Attack on Medicaid ignites resistance
Jared Houston
volume 38
issue 4
August 2017

Graphic: Gordon Frazier / FS

Americans with disabilities are leading the charge to save Medicaid. In June and July, Congressional offices were flooded with protesters fighting for the 70 million people who need the program for primary care. Sit-ins, “die-ins,” and mass arrests signaled defiance against the war on healthcare.

The die-in demonstrations began June 22, after Mitch McConnell first announced the Senate’s Trump-don’t-care bill. He was met by over 60 wheelchair-bound protesters occupying his office. The fight continued throughout the recess, and on July 10, synchronized protests occupied congressional offices in 21 states across the country, including Ohio, North Carolina, and Colorado; and in Washington, D.C.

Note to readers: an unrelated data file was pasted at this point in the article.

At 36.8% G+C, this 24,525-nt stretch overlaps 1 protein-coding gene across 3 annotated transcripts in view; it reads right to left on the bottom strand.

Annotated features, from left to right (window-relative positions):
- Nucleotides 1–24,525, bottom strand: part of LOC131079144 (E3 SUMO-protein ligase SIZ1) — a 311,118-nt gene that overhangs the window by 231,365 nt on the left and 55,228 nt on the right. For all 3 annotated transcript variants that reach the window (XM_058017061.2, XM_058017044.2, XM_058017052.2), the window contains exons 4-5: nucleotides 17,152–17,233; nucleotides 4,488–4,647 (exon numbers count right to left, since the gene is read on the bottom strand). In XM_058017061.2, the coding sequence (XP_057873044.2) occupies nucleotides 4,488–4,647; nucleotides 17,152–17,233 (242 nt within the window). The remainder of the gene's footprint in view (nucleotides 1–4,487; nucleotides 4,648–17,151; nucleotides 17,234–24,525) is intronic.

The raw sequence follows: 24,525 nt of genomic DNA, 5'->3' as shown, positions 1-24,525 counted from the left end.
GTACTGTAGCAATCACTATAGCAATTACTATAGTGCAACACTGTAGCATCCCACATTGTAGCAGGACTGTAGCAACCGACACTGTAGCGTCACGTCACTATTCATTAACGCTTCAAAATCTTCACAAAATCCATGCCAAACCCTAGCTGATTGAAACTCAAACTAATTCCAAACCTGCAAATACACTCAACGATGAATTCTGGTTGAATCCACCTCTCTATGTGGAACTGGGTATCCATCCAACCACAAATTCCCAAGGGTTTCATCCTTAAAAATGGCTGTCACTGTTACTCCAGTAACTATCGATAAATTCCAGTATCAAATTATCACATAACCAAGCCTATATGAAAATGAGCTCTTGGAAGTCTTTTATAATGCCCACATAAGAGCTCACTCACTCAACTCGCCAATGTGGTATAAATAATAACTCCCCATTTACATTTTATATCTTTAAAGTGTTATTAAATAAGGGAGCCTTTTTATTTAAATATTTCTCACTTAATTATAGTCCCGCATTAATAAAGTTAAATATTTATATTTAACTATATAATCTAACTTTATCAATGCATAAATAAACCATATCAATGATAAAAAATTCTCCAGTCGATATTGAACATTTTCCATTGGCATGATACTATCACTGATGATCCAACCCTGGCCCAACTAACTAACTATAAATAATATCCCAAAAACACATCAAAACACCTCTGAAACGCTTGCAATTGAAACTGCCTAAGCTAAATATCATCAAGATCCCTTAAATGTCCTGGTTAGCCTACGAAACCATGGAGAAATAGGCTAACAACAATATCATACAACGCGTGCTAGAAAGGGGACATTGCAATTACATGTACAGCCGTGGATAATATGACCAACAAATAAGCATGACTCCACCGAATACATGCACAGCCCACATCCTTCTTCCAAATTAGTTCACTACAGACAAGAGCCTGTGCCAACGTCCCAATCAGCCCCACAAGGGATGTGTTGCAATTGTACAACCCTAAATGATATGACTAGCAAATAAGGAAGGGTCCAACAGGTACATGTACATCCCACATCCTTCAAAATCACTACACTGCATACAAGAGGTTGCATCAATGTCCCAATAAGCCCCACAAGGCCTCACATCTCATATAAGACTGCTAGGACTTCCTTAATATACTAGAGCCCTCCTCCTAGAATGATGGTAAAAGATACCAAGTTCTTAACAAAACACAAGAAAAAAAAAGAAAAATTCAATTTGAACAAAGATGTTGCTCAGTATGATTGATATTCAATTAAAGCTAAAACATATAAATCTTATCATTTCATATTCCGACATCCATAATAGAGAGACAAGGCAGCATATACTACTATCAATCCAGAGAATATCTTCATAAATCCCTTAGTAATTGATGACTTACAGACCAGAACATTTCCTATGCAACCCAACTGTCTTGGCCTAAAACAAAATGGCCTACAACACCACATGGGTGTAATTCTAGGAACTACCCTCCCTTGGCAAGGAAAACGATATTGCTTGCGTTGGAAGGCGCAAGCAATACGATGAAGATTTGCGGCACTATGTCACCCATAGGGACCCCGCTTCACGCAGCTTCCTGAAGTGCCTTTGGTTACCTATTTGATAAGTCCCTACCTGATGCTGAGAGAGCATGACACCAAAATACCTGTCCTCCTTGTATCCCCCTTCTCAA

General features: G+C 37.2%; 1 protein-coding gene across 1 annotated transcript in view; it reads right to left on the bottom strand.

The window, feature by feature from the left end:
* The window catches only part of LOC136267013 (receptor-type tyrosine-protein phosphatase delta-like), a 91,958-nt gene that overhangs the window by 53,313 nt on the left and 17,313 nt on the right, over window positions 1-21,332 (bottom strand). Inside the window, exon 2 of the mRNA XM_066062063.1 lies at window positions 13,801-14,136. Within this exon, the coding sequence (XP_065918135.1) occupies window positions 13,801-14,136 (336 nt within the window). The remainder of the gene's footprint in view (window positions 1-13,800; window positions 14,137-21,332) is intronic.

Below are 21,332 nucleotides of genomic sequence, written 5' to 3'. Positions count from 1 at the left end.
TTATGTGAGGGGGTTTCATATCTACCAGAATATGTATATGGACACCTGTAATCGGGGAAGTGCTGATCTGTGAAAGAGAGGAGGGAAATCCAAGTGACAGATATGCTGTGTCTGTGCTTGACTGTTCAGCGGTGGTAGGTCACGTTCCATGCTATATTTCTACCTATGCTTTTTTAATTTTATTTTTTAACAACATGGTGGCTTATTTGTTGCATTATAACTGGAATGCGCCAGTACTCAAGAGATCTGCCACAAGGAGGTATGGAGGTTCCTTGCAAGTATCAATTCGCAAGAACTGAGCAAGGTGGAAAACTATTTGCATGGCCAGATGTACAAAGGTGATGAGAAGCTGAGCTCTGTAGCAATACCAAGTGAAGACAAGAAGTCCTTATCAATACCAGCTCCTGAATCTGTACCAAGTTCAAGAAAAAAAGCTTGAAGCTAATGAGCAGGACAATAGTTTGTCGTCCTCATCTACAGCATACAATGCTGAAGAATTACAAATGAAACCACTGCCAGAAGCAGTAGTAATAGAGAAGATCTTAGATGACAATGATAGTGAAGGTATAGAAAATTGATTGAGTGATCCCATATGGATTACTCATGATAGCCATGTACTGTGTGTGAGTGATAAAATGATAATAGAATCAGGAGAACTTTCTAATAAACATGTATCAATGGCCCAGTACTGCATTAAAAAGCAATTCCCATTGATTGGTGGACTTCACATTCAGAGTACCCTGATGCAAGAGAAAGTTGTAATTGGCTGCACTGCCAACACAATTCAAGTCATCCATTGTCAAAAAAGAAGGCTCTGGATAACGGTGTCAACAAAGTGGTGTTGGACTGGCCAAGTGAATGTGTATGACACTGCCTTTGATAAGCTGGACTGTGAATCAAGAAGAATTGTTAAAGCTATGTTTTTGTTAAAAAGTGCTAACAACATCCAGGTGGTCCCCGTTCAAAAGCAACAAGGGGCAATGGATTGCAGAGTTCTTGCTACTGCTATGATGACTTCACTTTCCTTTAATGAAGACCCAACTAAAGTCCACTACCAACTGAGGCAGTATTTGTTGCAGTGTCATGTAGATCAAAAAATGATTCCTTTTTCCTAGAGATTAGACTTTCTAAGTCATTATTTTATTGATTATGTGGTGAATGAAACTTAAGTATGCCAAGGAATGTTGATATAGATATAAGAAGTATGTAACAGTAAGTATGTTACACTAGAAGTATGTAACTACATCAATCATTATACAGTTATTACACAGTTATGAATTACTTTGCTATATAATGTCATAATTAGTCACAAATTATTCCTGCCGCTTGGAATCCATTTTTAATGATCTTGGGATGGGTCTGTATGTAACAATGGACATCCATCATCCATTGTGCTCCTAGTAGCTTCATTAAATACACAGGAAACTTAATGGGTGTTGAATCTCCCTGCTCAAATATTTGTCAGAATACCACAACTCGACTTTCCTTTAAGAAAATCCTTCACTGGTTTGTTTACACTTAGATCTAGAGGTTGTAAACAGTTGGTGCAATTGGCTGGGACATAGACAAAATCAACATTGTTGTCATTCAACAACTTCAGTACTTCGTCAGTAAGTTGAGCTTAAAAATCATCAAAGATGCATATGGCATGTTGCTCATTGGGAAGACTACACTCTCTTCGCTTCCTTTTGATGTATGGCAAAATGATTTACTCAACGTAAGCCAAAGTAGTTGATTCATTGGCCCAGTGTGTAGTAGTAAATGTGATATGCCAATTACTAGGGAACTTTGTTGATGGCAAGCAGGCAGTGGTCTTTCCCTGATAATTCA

Many protests were led by ADAPT, a group of people with disabilities that uses direct action and civil disobedience to invoke change.

Cops responded with callous brutality. Disabled protesters have been dragged away and one woman was forcefully dumped out of her wheelchair. Hundreds have been locked up since the protests began, proudly shouting they would “rather go to jail than die without Medicaid.”

Activists know they are fighting a two-front war. The Medicaid expansion that covered over 20 million new recipients under the Affordable Care Act would be ended. Trumpcare would also cap the federal government’s Medicaid spending, forcing many more off the rolls. If the “health” bill fails, the Trump budget aims to slash $800 billion from Medicaid, reversing half a century of coverage for the poor, elderly, and disabled.

The campaign is powerful. Millions watched the demonstrations online. Sen. Rob Portman, R-Ohio, switched to opposing the bill after a die-in was staged in his Columbus office. But the fight is not over. And there is nothing like the power of standing up against those who would treat people as expendable.

Also see: Cut to the bone — Trump budget an atrocity from town to country